Friday, 17 April 2009 05:55
By Floree Williams
Catching up with this young woman is a task, but she wears so many hats that finding spare time to talk to her is always a treat. Meet Zahra Airall: teacher, playwright, actress, director, photographer
and poet. This young woman is truly extraordinary; her dedication to youth development, commendable, and her limitless talents a true asset to Antigua.
As she strolls up and down the corridors of the Antigua Girls’ High School, there is usually a trail of girls behind her, calling her name, asking for one thing or another. Airall is one of those teachers who go the extra mile. She started teaching at 18, and says it was only natural, coming from a family of teachers.
While teaching a post primary class at Villa Primary, Airall decided to pursue a degree in psychology so she could help the students who came to her with overwhelming problems. Along the way in university, she picked up literature, which she thoroughly loves. After graduation, she was placed at the AGHS, where she passes her passion for literature on to her students. She said it’s quite a reward to engage students to the point where they want to go off and do their own research and read more.
Her parents met through the Harambee Open Air Theatre; how can theatre not be in her blood? Airall gets her acting skills from her mother, and her playwriting skills from her father, whose typewriter she would use for her own plays from an early age. She was part of Child’s Play (a theatre group led by Mrs Blackwood-Meeks), and now directs her own group, Z’s Youth Theatre, comprising 20 young members. Their first production, “You Need To Be Told,” an Antiguan version of the Christmas story, was performed in December 2007 on the very same stage where her parents met.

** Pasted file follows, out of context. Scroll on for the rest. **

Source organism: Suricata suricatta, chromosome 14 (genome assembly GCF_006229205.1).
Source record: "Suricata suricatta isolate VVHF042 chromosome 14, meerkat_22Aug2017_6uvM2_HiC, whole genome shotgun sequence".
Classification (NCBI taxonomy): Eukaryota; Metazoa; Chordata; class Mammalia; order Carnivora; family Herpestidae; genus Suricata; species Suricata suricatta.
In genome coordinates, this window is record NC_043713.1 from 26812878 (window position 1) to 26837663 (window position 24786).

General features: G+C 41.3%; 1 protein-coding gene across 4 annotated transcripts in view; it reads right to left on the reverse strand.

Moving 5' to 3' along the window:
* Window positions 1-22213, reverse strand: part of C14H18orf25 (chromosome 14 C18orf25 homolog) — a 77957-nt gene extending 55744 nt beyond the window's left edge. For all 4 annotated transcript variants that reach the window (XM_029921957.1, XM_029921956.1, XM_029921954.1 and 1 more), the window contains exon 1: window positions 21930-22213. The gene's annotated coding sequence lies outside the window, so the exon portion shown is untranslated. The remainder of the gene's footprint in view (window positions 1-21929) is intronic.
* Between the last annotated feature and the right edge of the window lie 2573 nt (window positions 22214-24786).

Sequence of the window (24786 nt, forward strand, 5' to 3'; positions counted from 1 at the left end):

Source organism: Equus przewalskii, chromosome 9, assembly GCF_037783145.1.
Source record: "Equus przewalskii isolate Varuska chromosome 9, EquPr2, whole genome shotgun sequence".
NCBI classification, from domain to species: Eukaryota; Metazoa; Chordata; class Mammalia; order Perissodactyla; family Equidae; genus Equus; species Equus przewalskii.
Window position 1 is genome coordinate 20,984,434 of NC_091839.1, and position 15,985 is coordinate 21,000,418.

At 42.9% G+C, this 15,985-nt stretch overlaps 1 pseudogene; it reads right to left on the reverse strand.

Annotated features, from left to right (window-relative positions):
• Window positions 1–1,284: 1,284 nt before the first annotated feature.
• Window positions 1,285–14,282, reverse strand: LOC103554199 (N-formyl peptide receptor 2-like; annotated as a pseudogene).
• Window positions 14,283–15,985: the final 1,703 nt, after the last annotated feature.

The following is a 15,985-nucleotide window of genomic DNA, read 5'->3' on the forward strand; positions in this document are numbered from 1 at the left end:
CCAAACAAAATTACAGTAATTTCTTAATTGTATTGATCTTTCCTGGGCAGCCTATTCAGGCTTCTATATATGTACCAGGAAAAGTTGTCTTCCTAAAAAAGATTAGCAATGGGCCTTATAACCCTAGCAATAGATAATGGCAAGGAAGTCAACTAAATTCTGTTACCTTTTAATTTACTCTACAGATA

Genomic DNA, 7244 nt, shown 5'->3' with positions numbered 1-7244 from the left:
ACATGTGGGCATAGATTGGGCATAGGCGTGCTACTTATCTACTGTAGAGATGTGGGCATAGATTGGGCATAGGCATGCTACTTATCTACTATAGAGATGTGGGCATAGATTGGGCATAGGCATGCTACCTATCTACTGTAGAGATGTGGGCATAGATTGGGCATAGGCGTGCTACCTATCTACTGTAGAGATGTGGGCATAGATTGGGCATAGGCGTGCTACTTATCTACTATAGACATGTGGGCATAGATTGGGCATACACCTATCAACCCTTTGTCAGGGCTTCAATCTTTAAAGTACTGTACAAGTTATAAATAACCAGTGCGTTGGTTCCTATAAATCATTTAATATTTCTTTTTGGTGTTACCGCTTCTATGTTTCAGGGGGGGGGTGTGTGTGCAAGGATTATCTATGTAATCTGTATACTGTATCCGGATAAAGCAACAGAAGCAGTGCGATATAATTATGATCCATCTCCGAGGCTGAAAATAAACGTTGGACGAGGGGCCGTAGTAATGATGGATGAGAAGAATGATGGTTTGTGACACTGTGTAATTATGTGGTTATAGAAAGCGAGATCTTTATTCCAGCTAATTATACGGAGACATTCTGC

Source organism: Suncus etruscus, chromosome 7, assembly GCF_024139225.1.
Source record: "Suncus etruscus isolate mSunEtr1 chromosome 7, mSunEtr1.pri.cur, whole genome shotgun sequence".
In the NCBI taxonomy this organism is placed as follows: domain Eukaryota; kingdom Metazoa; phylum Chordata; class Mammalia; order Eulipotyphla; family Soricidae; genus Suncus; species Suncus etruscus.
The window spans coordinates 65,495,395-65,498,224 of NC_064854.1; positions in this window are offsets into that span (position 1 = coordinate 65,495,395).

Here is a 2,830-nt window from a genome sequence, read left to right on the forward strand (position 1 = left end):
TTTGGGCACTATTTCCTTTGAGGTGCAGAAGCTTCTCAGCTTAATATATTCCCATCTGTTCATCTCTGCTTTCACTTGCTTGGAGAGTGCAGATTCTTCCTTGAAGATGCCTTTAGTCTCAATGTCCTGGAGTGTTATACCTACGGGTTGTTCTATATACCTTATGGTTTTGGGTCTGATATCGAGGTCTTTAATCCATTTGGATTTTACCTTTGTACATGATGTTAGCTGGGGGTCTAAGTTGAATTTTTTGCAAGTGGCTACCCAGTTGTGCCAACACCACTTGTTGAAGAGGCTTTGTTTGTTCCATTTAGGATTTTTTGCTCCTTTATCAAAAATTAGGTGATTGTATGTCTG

Airall also just finished directing another successful staging of the Vagina Monologues. She also plays the character Rene in Paradise View (HAMA’s new mini-series).
One night she mustered up the courage to share one of her countless poems with the public at a Funky Buddha event. On that stage, after shaking the nerves, she found a new rush and passion for presenting her works. Now well seasoned, she performs her pieces on request and is working on an anthology with another poet, Linisa George, which they hope to publish this year.
“I come from a picture taking family,” Airall says with pride. Her mother used to take and develop photos as a hobby, so the camera was always around. With her own camera now always in hand, Airall began to play with light, different shadows and angles, and to her surprise, people thought she was really good.
So, for the past two years, she has added photography to her list of talents, and even does wedding photography as a side job. One of her favourite subjects is shooting people - their expressions, faces and emotions. She hopes to host a solo exhibition sometime in the near future.
Did I mention that she finds time to be a mother too? What a phenomenal young woman.
photo credits Zia Productions